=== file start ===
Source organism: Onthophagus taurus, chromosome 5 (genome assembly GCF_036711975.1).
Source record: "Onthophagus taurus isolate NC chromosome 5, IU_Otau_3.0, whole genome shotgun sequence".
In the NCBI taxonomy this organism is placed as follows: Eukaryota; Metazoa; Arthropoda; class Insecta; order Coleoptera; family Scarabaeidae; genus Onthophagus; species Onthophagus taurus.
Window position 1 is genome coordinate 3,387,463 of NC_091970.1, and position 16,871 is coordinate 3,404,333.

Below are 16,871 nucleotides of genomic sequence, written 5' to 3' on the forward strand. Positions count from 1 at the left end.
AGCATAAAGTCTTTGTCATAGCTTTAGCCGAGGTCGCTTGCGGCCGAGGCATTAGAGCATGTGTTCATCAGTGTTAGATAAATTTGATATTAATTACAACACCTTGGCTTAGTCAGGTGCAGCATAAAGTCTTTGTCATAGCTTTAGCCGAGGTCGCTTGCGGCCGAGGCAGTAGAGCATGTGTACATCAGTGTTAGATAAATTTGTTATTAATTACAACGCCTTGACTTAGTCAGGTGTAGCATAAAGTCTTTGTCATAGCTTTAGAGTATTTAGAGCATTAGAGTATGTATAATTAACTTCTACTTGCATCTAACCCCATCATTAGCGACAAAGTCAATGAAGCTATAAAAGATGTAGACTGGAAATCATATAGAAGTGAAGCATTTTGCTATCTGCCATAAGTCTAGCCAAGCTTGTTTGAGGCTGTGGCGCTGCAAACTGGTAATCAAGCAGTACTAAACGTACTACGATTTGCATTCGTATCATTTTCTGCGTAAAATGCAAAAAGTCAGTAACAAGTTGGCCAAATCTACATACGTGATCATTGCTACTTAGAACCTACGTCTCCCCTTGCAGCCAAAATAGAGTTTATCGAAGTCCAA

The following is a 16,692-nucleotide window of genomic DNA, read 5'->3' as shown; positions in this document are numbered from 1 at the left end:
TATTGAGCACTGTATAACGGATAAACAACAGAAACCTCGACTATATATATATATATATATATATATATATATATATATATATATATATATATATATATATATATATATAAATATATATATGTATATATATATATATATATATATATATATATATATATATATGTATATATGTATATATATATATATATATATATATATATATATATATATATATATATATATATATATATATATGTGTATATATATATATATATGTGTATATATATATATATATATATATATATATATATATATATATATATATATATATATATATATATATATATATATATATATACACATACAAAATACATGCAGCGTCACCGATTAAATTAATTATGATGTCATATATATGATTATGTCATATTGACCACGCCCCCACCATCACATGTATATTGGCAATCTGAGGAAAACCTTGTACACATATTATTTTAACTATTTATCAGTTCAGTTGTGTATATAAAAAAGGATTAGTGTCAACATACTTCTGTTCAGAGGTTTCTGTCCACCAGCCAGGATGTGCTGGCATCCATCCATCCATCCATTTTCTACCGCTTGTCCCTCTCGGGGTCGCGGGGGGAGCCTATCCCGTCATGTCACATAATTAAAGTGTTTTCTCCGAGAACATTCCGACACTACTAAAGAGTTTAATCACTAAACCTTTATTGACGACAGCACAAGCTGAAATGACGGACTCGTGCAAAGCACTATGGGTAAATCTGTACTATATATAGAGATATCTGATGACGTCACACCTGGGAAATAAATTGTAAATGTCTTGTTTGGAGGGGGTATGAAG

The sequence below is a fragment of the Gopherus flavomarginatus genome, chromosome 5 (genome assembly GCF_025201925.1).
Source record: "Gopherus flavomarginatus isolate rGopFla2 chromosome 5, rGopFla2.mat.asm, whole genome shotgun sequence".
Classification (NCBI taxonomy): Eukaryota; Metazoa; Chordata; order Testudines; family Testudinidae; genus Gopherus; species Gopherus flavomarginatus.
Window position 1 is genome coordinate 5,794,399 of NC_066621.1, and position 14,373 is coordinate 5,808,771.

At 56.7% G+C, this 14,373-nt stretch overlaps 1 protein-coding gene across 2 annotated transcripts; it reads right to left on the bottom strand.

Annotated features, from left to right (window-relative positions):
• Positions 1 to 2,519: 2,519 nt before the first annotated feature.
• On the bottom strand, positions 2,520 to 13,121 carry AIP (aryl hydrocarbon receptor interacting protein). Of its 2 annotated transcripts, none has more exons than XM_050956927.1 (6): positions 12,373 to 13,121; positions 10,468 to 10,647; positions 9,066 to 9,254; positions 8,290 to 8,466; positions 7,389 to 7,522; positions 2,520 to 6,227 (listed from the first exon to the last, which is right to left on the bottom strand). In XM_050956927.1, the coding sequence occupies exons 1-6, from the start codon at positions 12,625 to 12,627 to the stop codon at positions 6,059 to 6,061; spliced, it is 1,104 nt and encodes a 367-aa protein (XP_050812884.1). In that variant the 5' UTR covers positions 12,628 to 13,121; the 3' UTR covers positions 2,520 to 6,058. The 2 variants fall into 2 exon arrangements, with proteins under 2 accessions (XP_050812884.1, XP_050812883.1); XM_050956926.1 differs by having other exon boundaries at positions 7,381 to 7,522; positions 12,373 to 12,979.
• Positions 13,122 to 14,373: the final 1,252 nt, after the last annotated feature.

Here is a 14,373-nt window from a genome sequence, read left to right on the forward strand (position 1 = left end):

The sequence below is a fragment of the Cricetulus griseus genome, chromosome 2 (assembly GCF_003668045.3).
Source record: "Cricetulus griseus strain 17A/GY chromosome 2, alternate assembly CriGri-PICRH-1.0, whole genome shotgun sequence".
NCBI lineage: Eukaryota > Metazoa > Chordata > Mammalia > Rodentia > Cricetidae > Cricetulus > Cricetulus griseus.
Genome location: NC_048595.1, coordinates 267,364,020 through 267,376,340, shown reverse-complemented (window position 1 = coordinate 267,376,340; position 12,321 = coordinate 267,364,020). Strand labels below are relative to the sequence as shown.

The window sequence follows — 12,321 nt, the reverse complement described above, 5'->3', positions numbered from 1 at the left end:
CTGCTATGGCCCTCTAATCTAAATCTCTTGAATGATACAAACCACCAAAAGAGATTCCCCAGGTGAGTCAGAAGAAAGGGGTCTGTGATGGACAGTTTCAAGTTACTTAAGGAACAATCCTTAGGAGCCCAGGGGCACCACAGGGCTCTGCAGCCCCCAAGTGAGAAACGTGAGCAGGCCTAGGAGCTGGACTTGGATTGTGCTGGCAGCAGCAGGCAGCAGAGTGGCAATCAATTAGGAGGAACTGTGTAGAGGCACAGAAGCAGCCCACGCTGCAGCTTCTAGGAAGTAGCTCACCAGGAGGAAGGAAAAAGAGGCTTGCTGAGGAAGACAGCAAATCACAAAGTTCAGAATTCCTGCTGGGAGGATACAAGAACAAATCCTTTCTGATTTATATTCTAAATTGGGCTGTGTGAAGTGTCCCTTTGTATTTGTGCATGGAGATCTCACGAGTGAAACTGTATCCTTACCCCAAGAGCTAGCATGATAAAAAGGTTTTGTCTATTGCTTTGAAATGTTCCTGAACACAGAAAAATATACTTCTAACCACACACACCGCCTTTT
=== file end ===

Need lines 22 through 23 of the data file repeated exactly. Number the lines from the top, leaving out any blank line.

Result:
Genome location: NC_048595.1, coordinates 267,364,020 through 267,376,340, shown reverse-complemented (window position 1 = coordinate 267,376,340; position 12,321 = coordinate 267,364,020). Strand labels below are relative to the sequence as shown.

The window sequence follows — 12,321 nt, the reverse complement described above, 5'->3', positions numbered from 1 at the left end: